That the book contains all the elements which make a good storyline work for me, is without question. The opening chapter hits the ground running and the action kicks in immediately. The storyline is well paced, although perhaps not always quite as fluidly as I might have liked. The ending is conclusive, in that all the strands of the story have been woven together in my mind, even though there were still some loose ends which hadn’t quite reached a definitive resolution, so I have to surmise eventual outcomes for those, as obvious as they may be! Oh! and I don’t like my main protagonist to end up dead, which Martin only escapes by the skin of his teeth – several times – although he is more than severely battered and bruised by the experience, and often just as confused as me, I think!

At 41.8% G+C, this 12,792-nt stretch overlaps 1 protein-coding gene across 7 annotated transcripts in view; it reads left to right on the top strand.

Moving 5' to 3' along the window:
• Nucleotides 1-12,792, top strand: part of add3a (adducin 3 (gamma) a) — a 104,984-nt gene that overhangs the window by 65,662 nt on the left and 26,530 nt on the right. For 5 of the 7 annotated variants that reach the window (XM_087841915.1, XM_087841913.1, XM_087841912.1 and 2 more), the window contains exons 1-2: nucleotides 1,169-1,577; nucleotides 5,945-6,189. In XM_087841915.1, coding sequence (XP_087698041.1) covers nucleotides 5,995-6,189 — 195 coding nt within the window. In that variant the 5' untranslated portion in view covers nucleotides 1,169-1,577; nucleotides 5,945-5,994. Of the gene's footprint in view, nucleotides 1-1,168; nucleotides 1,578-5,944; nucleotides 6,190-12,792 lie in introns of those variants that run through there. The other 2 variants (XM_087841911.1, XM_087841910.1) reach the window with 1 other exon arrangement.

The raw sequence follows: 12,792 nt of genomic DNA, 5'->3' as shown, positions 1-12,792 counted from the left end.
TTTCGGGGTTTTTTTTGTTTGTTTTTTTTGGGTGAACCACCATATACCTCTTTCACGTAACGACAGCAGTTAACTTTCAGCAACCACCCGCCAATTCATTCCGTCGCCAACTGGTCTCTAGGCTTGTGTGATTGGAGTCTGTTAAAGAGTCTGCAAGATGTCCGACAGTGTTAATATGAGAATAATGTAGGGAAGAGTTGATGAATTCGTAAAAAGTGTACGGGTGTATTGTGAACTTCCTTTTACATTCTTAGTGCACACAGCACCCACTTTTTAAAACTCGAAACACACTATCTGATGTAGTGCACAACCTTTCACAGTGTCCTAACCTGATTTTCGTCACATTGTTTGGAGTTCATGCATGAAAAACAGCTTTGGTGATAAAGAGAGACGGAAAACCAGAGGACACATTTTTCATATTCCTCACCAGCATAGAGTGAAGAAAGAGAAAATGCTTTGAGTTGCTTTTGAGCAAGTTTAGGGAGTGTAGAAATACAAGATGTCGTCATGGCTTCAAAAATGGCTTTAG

I always enjoy brave, bold, multi-faceted, gripping storylines; however any one, or maybe a couple, of the individual strong and deeply disturbing plotlines, would have made an amazing story when woven together, but there just seemed to be too much action going on for one cruise liner to deal with. Everything from child prostitution and exploitation, the warped sexual deviancy of a desperate mother, the sexual jealousy between mother and daughter; to a hired assassin, a corrupt crew who for a price will help the chosen people ‘disappear’, abduction, murder and an amateur sleuth who has just seen too much! – I’m certain I must have missed something out, but really, can you cope with hearing any more? The narrative is intense, twisted, brutally honest and pulls no punches with its gut-wrenching, jaw dropping impact, making it startlingly visual, and highly textured, almost too much so sometimes. Red herrings to put me off the scent, were used liberally, although much of the time I was too traumatised by yet another unexpected revelation, to really notice them. The dialogue is no less sugar-coated, often vulgar although not gratuitously so, direct but not as graphic as it might easily have been, however the inferences are definitely there to read between the lines. There is a real sense of time and place, as the action took me to the very bowels of the ship, an area which is totally out of bounds to all but the select few, on a ‘need to know’ basis. Non of your usual swimming pool, entertainment venues, non-stop dining and 24/7 retail therapy here. Instead, the grim mystery of those missing deck numbers, the miles of spooky, pipe and chain filled corridors and the hidden shafts which, when opened, can send you to a very watery grave.